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The Situation Room
Hurricane Bill Stalks Bermuda; Add $2 Trillion To Deficit; What's Right with the Economy?; Four Soldiers Facing Cruelty Charges; In Afghanistan for the Long Haul; Brutal Cartel Kidnappings in U.S.
Aired August 21, 2009 - 17:00 ET
THIS IS A RUSH TRANSCRIPT. THIS COPY MAY NOT BE IN ITS FINAL FORM AND MAY BE UPDATED.
CHAD MYERS, CNN METEOROLOGIST: And Bermuda is going to be on the wrong side of this storm. They've got to realize that they're going to get some really big waves from the south smashing right on their shore. And so that could get a little ugly later on tonight. And you heard the reporter talking about like a 4:00 hour for an arrival of the storm.
It's still going to be a category two tonight. It may turn back into a three because of that warmer water, but it is still not going to hit the U.S. East Coast. And now the Hurricane Center is saying that there may not even be tropical storm force winds on the Cape Cod area.
Look at this. North Myrtle Beach, people are still enjoying it. I don't think it's going to look anything like that tomorrow because of the rip currents. The rip currents are the big problem here, Wolf. And let me tell you how this happens.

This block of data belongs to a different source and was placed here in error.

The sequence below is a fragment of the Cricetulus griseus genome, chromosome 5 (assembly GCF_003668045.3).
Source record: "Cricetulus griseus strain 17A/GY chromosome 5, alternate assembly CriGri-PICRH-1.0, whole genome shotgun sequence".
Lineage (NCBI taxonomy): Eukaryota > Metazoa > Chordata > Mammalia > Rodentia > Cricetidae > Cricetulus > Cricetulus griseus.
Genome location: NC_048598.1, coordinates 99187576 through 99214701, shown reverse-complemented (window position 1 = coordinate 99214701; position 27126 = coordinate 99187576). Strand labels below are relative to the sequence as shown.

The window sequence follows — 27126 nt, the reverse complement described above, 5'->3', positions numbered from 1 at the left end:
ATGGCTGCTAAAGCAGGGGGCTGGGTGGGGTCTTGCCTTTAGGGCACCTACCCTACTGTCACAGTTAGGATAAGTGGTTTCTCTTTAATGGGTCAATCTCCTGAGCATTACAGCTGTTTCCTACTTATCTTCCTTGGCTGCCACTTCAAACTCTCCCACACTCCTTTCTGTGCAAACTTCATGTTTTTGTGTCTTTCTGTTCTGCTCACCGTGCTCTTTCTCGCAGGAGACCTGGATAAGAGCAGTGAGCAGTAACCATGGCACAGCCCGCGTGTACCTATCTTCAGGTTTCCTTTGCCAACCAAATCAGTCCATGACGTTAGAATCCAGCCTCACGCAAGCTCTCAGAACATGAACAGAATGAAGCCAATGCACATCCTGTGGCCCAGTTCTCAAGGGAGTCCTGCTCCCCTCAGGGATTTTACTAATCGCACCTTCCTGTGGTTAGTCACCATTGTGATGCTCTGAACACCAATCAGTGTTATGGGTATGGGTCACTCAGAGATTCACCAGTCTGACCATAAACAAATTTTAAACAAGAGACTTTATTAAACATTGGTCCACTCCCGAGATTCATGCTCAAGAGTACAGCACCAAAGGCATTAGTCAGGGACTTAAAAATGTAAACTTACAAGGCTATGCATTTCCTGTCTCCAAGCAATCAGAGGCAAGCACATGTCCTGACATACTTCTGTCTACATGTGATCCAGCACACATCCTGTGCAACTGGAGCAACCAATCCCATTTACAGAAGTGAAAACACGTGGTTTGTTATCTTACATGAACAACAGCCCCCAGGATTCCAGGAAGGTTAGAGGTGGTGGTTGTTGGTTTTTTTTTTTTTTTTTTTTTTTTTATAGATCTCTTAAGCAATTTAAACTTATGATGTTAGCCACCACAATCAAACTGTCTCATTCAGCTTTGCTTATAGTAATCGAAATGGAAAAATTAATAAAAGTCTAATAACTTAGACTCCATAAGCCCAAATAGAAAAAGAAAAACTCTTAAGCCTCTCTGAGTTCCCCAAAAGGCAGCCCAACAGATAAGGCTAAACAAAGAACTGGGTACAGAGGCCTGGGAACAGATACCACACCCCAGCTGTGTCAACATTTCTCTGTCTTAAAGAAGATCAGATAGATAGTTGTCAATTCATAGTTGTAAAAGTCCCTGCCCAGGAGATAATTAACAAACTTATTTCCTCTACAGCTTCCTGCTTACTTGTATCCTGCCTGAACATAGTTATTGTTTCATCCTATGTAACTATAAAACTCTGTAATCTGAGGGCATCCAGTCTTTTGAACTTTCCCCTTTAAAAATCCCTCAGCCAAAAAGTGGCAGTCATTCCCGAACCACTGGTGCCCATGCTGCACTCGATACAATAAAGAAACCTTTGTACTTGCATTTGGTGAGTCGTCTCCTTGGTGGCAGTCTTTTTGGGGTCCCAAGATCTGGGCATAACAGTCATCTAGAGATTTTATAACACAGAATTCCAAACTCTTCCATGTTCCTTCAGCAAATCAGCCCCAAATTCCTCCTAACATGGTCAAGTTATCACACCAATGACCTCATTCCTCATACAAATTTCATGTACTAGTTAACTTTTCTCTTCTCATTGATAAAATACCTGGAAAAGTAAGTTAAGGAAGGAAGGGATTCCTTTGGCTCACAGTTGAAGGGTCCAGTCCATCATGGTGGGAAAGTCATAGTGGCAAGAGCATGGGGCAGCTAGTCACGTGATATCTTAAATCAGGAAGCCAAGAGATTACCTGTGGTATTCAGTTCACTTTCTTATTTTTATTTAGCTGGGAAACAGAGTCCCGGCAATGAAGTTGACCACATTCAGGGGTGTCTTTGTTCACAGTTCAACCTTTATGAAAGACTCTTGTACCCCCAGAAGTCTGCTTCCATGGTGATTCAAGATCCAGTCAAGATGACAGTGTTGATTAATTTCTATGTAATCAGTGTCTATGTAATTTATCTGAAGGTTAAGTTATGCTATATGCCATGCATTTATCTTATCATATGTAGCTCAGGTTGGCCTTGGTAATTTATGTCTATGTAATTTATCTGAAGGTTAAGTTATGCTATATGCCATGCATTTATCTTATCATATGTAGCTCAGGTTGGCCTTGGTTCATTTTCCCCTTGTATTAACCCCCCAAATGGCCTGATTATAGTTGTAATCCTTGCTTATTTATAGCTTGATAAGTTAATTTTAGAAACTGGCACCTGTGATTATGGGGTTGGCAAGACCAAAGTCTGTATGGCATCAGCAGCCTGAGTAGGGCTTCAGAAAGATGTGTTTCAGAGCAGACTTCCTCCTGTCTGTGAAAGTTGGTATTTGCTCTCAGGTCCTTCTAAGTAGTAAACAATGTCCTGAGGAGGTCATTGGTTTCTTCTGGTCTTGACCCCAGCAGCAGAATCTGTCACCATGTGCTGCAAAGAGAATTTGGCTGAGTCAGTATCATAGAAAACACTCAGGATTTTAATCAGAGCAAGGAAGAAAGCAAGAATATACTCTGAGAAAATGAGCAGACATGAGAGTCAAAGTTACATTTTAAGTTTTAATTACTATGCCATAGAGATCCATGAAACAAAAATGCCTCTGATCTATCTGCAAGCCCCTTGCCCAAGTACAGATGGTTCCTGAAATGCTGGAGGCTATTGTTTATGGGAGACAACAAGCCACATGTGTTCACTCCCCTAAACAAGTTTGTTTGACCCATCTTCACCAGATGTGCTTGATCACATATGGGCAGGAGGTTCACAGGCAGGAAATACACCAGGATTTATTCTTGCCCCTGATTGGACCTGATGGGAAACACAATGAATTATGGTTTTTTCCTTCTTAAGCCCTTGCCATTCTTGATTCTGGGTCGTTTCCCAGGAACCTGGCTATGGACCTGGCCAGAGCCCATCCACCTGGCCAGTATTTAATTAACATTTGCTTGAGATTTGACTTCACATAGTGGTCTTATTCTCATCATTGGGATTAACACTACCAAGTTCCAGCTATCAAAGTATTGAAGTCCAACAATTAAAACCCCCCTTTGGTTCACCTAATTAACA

There are sandbars out here in the middle of the ocean. Those sandbars allow water to come over and then the water piles up right here on the land, in this little area here where the beach ends and the water starts. And then, all of a sudden, that sandbar erodes in just one spot. And that one spot is where all that water runs out. And that's where the rip currents happen. You have to swim along the shore to get away from those currents. Do not try to swim back toward the current -- toward the shore. You just won't make it. That water is way too powerful. Look at these waves. They're going to be 10 to 15 feet. Some of these beaches may be over washed with the size of those waves -- Wolf.